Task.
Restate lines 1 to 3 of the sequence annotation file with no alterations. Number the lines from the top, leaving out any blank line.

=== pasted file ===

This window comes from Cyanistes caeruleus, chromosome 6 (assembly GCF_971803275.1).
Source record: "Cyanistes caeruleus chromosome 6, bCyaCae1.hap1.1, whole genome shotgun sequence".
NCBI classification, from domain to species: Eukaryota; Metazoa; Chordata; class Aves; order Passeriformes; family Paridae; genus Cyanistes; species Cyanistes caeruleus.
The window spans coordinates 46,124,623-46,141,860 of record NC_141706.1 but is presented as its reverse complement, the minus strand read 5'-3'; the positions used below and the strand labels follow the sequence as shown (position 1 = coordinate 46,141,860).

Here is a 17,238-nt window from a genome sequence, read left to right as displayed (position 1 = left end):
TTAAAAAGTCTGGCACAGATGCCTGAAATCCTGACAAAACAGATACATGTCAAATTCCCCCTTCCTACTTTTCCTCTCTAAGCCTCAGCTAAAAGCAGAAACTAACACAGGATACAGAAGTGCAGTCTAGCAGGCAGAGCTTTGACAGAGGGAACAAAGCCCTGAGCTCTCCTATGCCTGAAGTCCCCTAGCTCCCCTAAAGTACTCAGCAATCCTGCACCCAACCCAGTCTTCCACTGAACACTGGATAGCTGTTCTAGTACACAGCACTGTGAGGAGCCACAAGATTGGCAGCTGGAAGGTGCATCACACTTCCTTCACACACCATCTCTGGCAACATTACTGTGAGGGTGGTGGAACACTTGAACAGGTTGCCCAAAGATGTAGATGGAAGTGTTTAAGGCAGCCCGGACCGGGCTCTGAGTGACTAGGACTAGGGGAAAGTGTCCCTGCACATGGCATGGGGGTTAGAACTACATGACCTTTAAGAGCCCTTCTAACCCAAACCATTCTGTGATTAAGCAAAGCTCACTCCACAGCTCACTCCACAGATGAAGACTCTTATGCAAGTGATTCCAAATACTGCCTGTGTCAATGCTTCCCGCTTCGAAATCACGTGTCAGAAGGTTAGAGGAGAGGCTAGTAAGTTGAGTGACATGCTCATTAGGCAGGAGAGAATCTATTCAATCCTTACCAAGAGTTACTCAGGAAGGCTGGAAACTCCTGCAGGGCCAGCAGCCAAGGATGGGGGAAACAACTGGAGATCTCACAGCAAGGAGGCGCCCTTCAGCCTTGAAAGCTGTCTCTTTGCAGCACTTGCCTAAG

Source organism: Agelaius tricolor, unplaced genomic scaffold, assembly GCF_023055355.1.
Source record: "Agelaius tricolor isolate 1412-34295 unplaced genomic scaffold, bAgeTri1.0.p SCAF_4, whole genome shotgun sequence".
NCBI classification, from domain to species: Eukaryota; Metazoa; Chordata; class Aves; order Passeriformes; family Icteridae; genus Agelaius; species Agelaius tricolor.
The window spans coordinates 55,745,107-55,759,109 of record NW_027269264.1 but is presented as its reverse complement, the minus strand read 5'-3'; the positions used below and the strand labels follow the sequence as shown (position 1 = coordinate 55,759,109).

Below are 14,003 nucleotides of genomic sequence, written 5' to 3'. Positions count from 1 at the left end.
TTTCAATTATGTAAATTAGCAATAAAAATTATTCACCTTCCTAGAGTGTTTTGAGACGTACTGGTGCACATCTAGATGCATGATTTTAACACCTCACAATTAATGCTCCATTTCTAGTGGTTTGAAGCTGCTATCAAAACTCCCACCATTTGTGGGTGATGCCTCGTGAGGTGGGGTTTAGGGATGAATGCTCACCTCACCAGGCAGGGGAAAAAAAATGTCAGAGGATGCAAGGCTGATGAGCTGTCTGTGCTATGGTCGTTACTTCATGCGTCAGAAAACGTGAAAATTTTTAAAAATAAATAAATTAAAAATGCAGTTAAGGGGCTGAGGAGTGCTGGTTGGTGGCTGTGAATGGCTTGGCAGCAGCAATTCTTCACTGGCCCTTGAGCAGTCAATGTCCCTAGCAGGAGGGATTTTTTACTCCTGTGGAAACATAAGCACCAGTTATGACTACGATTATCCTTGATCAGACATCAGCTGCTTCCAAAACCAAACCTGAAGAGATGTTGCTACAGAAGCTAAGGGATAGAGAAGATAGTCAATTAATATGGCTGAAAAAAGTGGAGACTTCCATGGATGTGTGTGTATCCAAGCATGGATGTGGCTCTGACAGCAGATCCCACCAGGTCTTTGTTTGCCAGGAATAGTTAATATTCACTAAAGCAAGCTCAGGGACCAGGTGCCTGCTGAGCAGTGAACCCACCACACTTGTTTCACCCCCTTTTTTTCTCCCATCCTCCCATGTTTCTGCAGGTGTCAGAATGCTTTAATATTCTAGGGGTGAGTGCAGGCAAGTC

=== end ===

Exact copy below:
This window comes from Cyanistes caeruleus, chromosome 6 (assembly GCF_971803275.1).
Source record: "Cyanistes caeruleus chromosome 6, bCyaCae1.hap1.1, whole genome shotgun sequence".
NCBI classification, from domain to species: Eukaryota; Metazoa; Chordata; class Aves; order Passeriformes; family Paridae; genus Cyanistes; species Cyanistes caeruleus.